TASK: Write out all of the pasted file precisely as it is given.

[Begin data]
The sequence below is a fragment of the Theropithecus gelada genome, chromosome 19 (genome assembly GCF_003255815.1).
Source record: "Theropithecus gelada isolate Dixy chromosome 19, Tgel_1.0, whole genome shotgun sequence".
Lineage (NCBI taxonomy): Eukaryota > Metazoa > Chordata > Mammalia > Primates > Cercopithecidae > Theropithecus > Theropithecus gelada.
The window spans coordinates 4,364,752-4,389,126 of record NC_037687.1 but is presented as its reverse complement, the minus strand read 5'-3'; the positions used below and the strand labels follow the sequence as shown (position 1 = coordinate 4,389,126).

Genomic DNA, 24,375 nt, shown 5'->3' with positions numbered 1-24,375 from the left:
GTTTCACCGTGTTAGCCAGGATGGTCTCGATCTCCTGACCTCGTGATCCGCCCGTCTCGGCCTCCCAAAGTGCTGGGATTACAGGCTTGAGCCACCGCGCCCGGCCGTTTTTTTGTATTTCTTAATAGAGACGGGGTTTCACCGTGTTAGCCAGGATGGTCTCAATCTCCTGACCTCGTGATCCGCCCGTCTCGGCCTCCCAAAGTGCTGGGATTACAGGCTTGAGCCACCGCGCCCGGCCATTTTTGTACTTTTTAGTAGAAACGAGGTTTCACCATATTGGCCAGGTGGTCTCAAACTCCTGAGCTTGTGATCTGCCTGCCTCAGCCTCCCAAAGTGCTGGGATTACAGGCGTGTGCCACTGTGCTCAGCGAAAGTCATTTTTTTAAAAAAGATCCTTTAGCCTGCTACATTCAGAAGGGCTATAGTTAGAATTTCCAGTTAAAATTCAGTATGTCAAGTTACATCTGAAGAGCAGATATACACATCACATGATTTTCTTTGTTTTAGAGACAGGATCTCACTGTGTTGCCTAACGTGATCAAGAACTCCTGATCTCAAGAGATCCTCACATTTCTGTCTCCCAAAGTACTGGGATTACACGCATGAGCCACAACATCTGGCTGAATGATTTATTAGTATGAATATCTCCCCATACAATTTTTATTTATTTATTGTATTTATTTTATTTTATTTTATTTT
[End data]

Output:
The sequence below is a fragment of the Theropithecus gelada genome, chromosome 19 (genome assembly GCF_003255815.1).
Source record: "Theropithecus gelada isolate Dixy chromosome 19, Tgel_1.0, whole genome shotgun sequence".
Lineage (NCBI taxonomy): Eukaryota > Metazoa > Chordata > Mammalia > Primates > Cercopithecidae > Theropithecus > Theropithecus gelada.
The window spans coordinates 4,364,752-4,389,126 of record NC_037687.1 but is presented as its reverse complement, the minus strand read 5'-3'; the positions used below and the strand labels follow the sequence as shown (position 1 = coordinate 4,389,126).

Genomic DNA, 24,375 nt, shown 5'->3' with positions numbered 1-24,375 from the left:
GTTTCACCGTGTTAGCCAGGATGGTCTCGATCTCCTGACCTCGTGATCCGCCCGTCTCGGCCTCCCAAAGTGCTGGGATTACAGGCTTGAGCCACCGCGCCCGGCCGTTTTTTTGTATTTCTTAATAGAGACGGGGTTTCACCGTGTTAGCCAGGATGGTCTCAATCTCCTGACCTCGTGATCCGCCCGTCTCGGCCTCCCAAAGTGCTGGGATTACAGGCTTGAGCCACCGCGCCCGGCCATTTTTGTACTTTTTAGTAGAAACGAGGTTTCACCATATTGGCCAGGTGGTCTCAAACTCCTGAGCTTGTGATCTGCCTGCCTCAGCCTCCCAAAGTGCTGGGATTACAGGCGTGTGCCACTGTGCTCAGCGAAAGTCATTTTTTTAAAAAAGATCCTTTAGCCTGCTACATTCAGAAGGGCTATAGTTAGAATTTCCAGTTAAAATTCAGTATGTCAAGTTACATCTGAAGAGCAGATATACACATCACATGATTTTCTTTGTTTTAGAGACAGGATCTCACTGTGTTGCCTAACGTGATCAAGAACTCCTGATCTCAAGAGATCCTCACATTTCTGTCTCCCAAAGTACTGGGATTACACGCATGAGCCACAACATCTGGCTGAATGATTTATTAGTATGAATATCTCCCCATACAATTTTTATTTATTTATTGTATTTATTTTATTTTATTTTATTTT